9. National Conference of State Legislatures. 2010. Fetal Homicide Laws. http://www.ncsl.org/issues-research/health/fetal-homicide-state-laws.aspx
10. National Advocates for Pregnant Women. N.d. Punishment of Pregnant Women. http://www.advocatesforpregnantwomen.org/issues/punishment_of_pregnant_women/
11. Abortion Rights Coalition of Canada. 2008. Talking Points Against the “Unborn Victims of Crime Act”. www.arcc-cdac.ca/action/unborn-victims-act.htm
12. National Advocates for Pregnant Women. 2008. Lessons from the U.S. Experience with Unborn Victims of Violence Laws. www.arcc-cdac.ca/action/LessonsfromUS.pdf
13. Sedgh, Gilda, et al. 2012. Induced abortion: incidence and trends worldwide from 1995 to 2008. The Lancet, Vol 379, Issue 9816, pp 625-632. http://www.thelancet.com/journals/lancet/article/PIIS0140-6736%2811%2961786-8/fulltext?_eventId=login
14. Guttmacher Institute. February 2011. Facts on Induced Abortion Worldwide. http://www.guttmacher.org/pubs/fb_IAW.html
15. Whole Woman’s Health. 2012. Official Press Release Regarding the Texas Sonogram Bill. http://wholewomanshealth.wordpress.com/2012/01/13/whole-womans-health-official-press-release-regarding-the-texas-sonogram-bill/
16. Cohen, Susan A. Cohen. 2009. Facts and Consequences: Legality, Incidence and Safety of Abortion Worldwide. Guttmacher Policy Review. Vol 12, No 4. www.guttmacher.org/pubs/gpr/12/4/gpr120402.html
17. Arthur, Joyce. 2009. The Case for Repealing Anti-Abortion Laws. www.arcc-cdac.ca/press/repeal.pdf
18. Woodworth, Stephen. February 6, 2012 Press Conference Remarks. www.stephenwoodworth.ca/canadas-400-year-old-definition-of-human-being/february-6-2012-press-conference-remarks
19. Backhouse, Constance. 1983. Involuntary Motherhood: Abortion, Birth Control and the Law in Nineteenth Century Canada. Windsor Yearbook of Access to Justice 3 (1983), pp 61-130, at 112.
20. Johnson, Natalie. 2012. Obstacles to Justice: A Response to an Attempt to Reopen the Abortion Debate. (An unpublished paper for Property Law 181, Queen’s Law, Queen’s University, Kingston Ontario. n.johnson [at] queensu.ca)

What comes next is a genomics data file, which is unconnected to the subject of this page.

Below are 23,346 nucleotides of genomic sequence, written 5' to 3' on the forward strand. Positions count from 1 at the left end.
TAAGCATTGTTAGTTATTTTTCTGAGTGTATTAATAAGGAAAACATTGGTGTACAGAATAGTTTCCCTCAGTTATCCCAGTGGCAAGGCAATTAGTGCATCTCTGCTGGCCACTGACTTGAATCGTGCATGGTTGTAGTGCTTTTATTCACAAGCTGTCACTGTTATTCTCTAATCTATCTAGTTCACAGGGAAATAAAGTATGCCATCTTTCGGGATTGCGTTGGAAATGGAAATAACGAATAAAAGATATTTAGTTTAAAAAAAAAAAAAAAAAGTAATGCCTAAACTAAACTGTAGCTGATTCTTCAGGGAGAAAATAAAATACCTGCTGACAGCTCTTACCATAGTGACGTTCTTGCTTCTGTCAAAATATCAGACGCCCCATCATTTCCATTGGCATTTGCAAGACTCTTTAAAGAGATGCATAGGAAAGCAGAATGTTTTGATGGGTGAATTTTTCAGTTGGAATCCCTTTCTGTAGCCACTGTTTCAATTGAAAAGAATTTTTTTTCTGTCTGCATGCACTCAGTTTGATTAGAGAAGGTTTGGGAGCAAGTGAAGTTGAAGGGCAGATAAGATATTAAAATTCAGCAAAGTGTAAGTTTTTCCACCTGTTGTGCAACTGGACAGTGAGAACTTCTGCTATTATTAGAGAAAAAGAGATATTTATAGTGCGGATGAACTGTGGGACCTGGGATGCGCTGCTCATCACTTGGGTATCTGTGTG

Cawthorne, Jane. March 17, 2012. A letter against
Woodworth's anti-choice motion. www.abortionmonologues.blogspot.ca/2012/03/letter-against-woodworths-anti-choice.html.
(Note: The Supreme
Court has interpreted the term “before or during its birth”
to mean immediately before being born alive: R v. Sullivan and LeMay,
1991, 1 SCR 489. http://scc.lexum.org/en/1991/1991scr1-489/1991scr1-489.html)
Canadian Institute for Health Information. Induced Abortions Performed in
Canada in 2010. www.cihi.ca/CIHI-ext-portal/pdf/internet/TA_10_ALLDATATABLES20120417_EN
Notes: As of this writing, Quebec has still not reported their
numbers. Contrary to the note in the CIHI tables, BC data does not appear to be incomplete
- all BC clinics report to CIHI as far as is known, and abortion
rates have been declining in BC. Unfortunately, Ontario abortion
data has been under-reported by an estimated 10-20,000 abortions
a year for roughly the last decade because CIHI does not capture
abortions done in doctors' offices or clinics not funded by
OHIP. (This problem stems from CIHI policy and provincial
government politics, not abortion providers.)
22. Arthur, Joyce. 2008. Canada Does Not Need an Abortion Law. www.arcc-cdac.ca/action/dont-need-abortion-law.html
23. Canadian Medical Association. 1988. Policy: Induced Abortion. http://policybase.cma.ca/dbtw-wpd/PolicyPDF/PD88-06.pdf.
24. Tremblay v. Daigle. 1989. 2 S.C.R. 530 at 567. At: http://scc.lexum.org/en/1989/1989scr2-530/1989scr2-530.html.
Heather. Feb. 7, 2012. Tory MP Stephen Woodworth wants
quick ruling on human rights for fetuses. Toronto Star. www.thestar.com/opinion/editorialopinion/article/1127747--tory-mp-stephen-woodworth-wants-quick-ruling-on-human-rights-for-fetuses.
26. Wherry, Aaron. Feb 6, 2012. ‘Don’t accept any law that says some human beings are not human beings.’ McLean's Magazine. www2.macleans.ca/2012/02/06/dont-accept-any-law-that-says-some-human-beings-are-not-human-beings/